No one cares if you think it’s important. You have to get them to agree, and being able to express your system in 2 sentences or less is SUPER IMPORTANT. Moreover, by understanding what YOU think is surprising or exciting about your system, you best understand what you want the PLAYER to think about your system. This is a key problem!

You must communicate the intent and “excitement factor” of your system to the player without talking to them directly. You need them to understand, in game, that your system is exciting. First impressions are everything.

Understanding the player’s first impression, and taking time to think of its position within the game’s experience is CRITICAL. I cannot enumerate the number of times I have felt my job was done, because I designed a system I thought was neat, only to realize later that not everyone shares the same “intuitive” vision for the system. I had not considered how to Introduce the system.

A quick example: Let’s say we are working on an action adventure game, and we have decided that the player needs a sense of progression, or growth. A classic system we could use is a talent tree. Let’s now employ our checklist!

How far in the game should this be introduced?

  • After the player understands the basics of the character.

What is surprising or exciting about it?

  • It lets me customize my player in powerful and interesting ways!

By stating what is “exciting” about the system, we have clearly laid out the problem. We must get the player to feel that as well, and it has to be done as soon as the system is introduced! If you design the initial options of your talent tree to be lame crap like “+0.5% crit chance” the player will not be impressed. That’s boring. No one will care that you’ve put really cool talents deeper in the tree. Their first impression is everything!

To give you an even more concrete example, I’d like to showcase something from own past. I must preface this with the note that any shortcomings I’m about to point out are solely my responsibility. That’s the point I’m trying to make! The introduction is YOUR JOB to design.

With that out of the way, this is how the player was introduced to a system I designed for Sunset Overdrive:

Awful

  • It bounces between menus
  • It gives no context.
  • The first upgrade given is lame and boring

I designed a system that meets the needs, aesthetics, and intent of the game… I had, in fact, followed all of the advice that I liked to give back then… But… BUT, and this is important… I hadn’t thought about the system’s introduction.

Allow my failure to be your lesson. I ruined what I feel is a good design by failing to explain to the player why they should care. There is no way you’d come out the other side of that introduction and have ANY idea what was surprising or exciting about it. In fact, I would posit that more than half of all players had no idea what it was talking about, and never gave it another thought.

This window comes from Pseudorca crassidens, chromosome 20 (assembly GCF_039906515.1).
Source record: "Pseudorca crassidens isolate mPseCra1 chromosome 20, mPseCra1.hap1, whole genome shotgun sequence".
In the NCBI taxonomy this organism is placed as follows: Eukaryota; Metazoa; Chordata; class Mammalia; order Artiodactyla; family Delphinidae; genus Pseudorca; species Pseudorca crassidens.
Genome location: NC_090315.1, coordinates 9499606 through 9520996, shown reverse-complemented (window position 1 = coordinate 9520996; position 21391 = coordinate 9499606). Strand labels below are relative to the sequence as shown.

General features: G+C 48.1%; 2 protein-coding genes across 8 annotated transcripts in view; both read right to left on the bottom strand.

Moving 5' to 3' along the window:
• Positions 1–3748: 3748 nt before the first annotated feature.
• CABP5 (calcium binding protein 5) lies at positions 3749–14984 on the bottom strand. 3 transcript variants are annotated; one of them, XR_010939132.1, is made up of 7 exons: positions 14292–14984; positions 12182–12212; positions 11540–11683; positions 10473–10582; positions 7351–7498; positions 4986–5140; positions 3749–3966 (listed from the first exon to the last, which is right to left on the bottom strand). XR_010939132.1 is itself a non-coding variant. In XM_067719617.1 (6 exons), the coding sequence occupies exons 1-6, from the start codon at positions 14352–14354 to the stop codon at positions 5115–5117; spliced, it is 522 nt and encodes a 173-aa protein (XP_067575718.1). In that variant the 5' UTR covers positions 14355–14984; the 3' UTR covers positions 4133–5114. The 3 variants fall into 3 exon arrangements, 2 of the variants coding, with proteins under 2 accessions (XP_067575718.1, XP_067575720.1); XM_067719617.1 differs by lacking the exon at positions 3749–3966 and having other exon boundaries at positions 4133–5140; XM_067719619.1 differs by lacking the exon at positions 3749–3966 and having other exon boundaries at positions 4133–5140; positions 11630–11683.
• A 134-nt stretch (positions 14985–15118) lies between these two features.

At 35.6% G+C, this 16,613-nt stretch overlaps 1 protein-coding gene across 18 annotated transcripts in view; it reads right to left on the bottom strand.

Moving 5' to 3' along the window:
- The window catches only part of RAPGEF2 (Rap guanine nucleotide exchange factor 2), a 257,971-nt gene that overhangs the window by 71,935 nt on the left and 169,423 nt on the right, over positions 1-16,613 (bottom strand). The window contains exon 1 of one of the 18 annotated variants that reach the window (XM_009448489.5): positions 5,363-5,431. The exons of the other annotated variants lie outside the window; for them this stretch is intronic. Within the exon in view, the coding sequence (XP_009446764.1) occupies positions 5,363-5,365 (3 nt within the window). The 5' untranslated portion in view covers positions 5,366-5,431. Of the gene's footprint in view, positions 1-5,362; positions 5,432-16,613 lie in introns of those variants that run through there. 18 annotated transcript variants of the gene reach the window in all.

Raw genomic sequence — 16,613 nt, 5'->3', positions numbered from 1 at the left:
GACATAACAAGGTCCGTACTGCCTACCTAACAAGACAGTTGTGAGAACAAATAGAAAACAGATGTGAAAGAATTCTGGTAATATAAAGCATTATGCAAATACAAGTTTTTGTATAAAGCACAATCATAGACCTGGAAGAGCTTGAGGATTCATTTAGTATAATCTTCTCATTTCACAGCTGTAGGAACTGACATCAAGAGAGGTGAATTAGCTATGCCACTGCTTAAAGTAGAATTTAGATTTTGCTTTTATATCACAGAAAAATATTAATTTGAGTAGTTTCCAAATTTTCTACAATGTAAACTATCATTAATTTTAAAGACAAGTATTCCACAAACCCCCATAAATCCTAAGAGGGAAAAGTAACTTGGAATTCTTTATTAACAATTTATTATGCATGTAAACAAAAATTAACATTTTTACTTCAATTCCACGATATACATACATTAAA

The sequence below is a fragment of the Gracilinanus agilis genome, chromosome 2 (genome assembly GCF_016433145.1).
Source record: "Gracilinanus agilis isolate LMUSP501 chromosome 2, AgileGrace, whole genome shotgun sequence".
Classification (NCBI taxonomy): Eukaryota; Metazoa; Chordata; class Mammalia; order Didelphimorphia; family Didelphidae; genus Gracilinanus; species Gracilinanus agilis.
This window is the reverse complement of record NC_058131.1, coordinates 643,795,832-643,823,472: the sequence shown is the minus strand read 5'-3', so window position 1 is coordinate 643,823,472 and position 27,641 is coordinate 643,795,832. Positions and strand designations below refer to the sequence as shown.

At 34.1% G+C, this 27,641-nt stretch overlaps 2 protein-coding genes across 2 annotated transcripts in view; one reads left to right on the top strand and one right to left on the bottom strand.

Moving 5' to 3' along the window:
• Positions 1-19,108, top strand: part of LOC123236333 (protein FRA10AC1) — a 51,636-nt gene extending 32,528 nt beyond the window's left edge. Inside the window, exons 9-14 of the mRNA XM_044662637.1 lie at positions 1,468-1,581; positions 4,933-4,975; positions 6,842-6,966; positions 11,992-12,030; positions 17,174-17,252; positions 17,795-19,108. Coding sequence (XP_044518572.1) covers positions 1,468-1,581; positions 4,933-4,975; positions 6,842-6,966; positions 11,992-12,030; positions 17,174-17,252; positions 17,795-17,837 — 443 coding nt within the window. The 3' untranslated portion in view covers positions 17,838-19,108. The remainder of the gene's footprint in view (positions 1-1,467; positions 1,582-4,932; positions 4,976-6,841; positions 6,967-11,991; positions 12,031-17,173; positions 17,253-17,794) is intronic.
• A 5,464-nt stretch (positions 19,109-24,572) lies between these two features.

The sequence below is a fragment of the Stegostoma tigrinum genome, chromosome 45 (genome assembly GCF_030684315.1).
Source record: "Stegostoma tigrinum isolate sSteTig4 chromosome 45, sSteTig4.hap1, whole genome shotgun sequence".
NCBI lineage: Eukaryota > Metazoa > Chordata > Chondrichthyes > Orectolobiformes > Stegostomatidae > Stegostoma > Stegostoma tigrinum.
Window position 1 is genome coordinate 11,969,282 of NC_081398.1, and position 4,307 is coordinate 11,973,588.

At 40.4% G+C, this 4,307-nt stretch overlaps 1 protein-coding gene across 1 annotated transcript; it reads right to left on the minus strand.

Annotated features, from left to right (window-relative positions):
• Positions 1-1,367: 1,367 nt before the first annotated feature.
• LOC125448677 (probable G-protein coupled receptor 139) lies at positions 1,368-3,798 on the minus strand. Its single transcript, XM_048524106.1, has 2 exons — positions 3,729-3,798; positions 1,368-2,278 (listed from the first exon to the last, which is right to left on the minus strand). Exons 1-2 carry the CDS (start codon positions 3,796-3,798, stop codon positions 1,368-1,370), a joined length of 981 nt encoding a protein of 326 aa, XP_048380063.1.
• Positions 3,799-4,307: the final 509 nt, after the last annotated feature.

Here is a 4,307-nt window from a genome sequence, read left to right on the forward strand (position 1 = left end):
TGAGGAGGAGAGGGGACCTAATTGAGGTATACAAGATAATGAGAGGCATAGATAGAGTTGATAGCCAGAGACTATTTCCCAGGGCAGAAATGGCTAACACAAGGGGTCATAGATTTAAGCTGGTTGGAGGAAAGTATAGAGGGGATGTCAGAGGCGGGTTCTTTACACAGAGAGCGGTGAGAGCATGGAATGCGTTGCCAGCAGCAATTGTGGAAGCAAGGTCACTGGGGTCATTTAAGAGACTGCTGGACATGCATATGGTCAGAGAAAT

That last point brings us to the next 2 steps. The introduction of your system is critical, but the next thing you must consider is how the player thinks and feels about your system 20 hours later. This brings us to Scenarios and Evaluation.

Step 5: Describe Scenarios

An example is worth a thousand words.

A first impression is critical, but what comes next? How is the system used after 5 hours? 15 hours? 100 hours?

This step is about describing use case examples of your system within various contexts of the game. I can’t give you rules on how many scenarios to write, or how many different contexts to consider. Every game is unique, and this will be one of the more difficult tasks in this list, but do NOT let that stop you.

Task List

  • List out as many different contexts of your game. Some examples:
    • Early Game, Mid Game, Late Game
    • Single Player, Multiplayer, Coop
    • What class is the player? What class is the player facing?
    • How many enemies are they facing? Single opponent, multi-opponent?
    • What skill level is the player?
    • Is the player close or far from their opponent?
  • For each context that is relevant to your system, describe the scenario and how the system is used.

Questions to Reflect Upon

  • How will the player know when and when not to use this system?
  • What strategies can the player form out of this system?

The greatest power of this step comes when we get to Evaluation, below, but before we get there I want to call back up to our example above where you are pitching this system to coworkers. Pitching a system is all about proving its need, and about coalescing a consistent vision to each person in the room. You cannot do this without examples, which is why this step is so important.